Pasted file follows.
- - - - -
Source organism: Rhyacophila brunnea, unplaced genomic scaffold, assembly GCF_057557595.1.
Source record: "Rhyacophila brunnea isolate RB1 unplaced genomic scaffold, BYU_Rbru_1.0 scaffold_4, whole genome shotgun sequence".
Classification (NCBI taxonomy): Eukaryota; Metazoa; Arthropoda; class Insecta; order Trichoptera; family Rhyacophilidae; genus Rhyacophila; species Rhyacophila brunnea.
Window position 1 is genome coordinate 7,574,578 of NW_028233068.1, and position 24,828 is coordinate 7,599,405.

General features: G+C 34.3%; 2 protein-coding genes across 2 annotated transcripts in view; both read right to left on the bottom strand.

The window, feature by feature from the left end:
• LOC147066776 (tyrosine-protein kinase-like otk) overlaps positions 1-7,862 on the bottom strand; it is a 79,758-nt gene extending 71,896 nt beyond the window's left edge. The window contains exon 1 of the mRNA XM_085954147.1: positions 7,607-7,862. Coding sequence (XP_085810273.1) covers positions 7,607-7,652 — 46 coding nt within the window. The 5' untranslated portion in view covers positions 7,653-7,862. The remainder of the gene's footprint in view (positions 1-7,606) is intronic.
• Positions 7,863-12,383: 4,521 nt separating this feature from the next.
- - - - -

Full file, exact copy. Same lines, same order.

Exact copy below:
Source organism: Rhyacophila brunnea, unplaced genomic scaffold, assembly GCF_057557595.1.
Source record: "Rhyacophila brunnea isolate RB1 unplaced genomic scaffold, BYU_Rbru_1.0 scaffold_4, whole genome shotgun sequence".
Classification (NCBI taxonomy): Eukaryota; Metazoa; Arthropoda; class Insecta; order Trichoptera; family Rhyacophilidae; genus Rhyacophila; species Rhyacophila brunnea.
Window position 1 is genome coordinate 7,574,578 of NW_028233068.1, and position 24,828 is coordinate 7,599,405.

General features: G+C 34.3%; 2 protein-coding genes across 2 annotated transcripts in view; both read right to left on the bottom strand.

The window, feature by feature from the left end:
• LOC147066776 (tyrosine-protein kinase-like otk) overlaps positions 1-7,862 on the bottom strand; it is a 79,758-nt gene extending 71,896 nt beyond the window's left edge. The window contains exon 1 of the mRNA XM_085954147.1: positions 7,607-7,862. Coding sequence (XP_085810273.1) covers positions 7,607-7,652 — 46 coding nt within the window. The 5' untranslated portion in view covers positions 7,653-7,862. The remainder of the gene's footprint in view (positions 1-7,606) is intronic.
• Positions 7,863-12,383: 4,521 nt separating this feature from the next.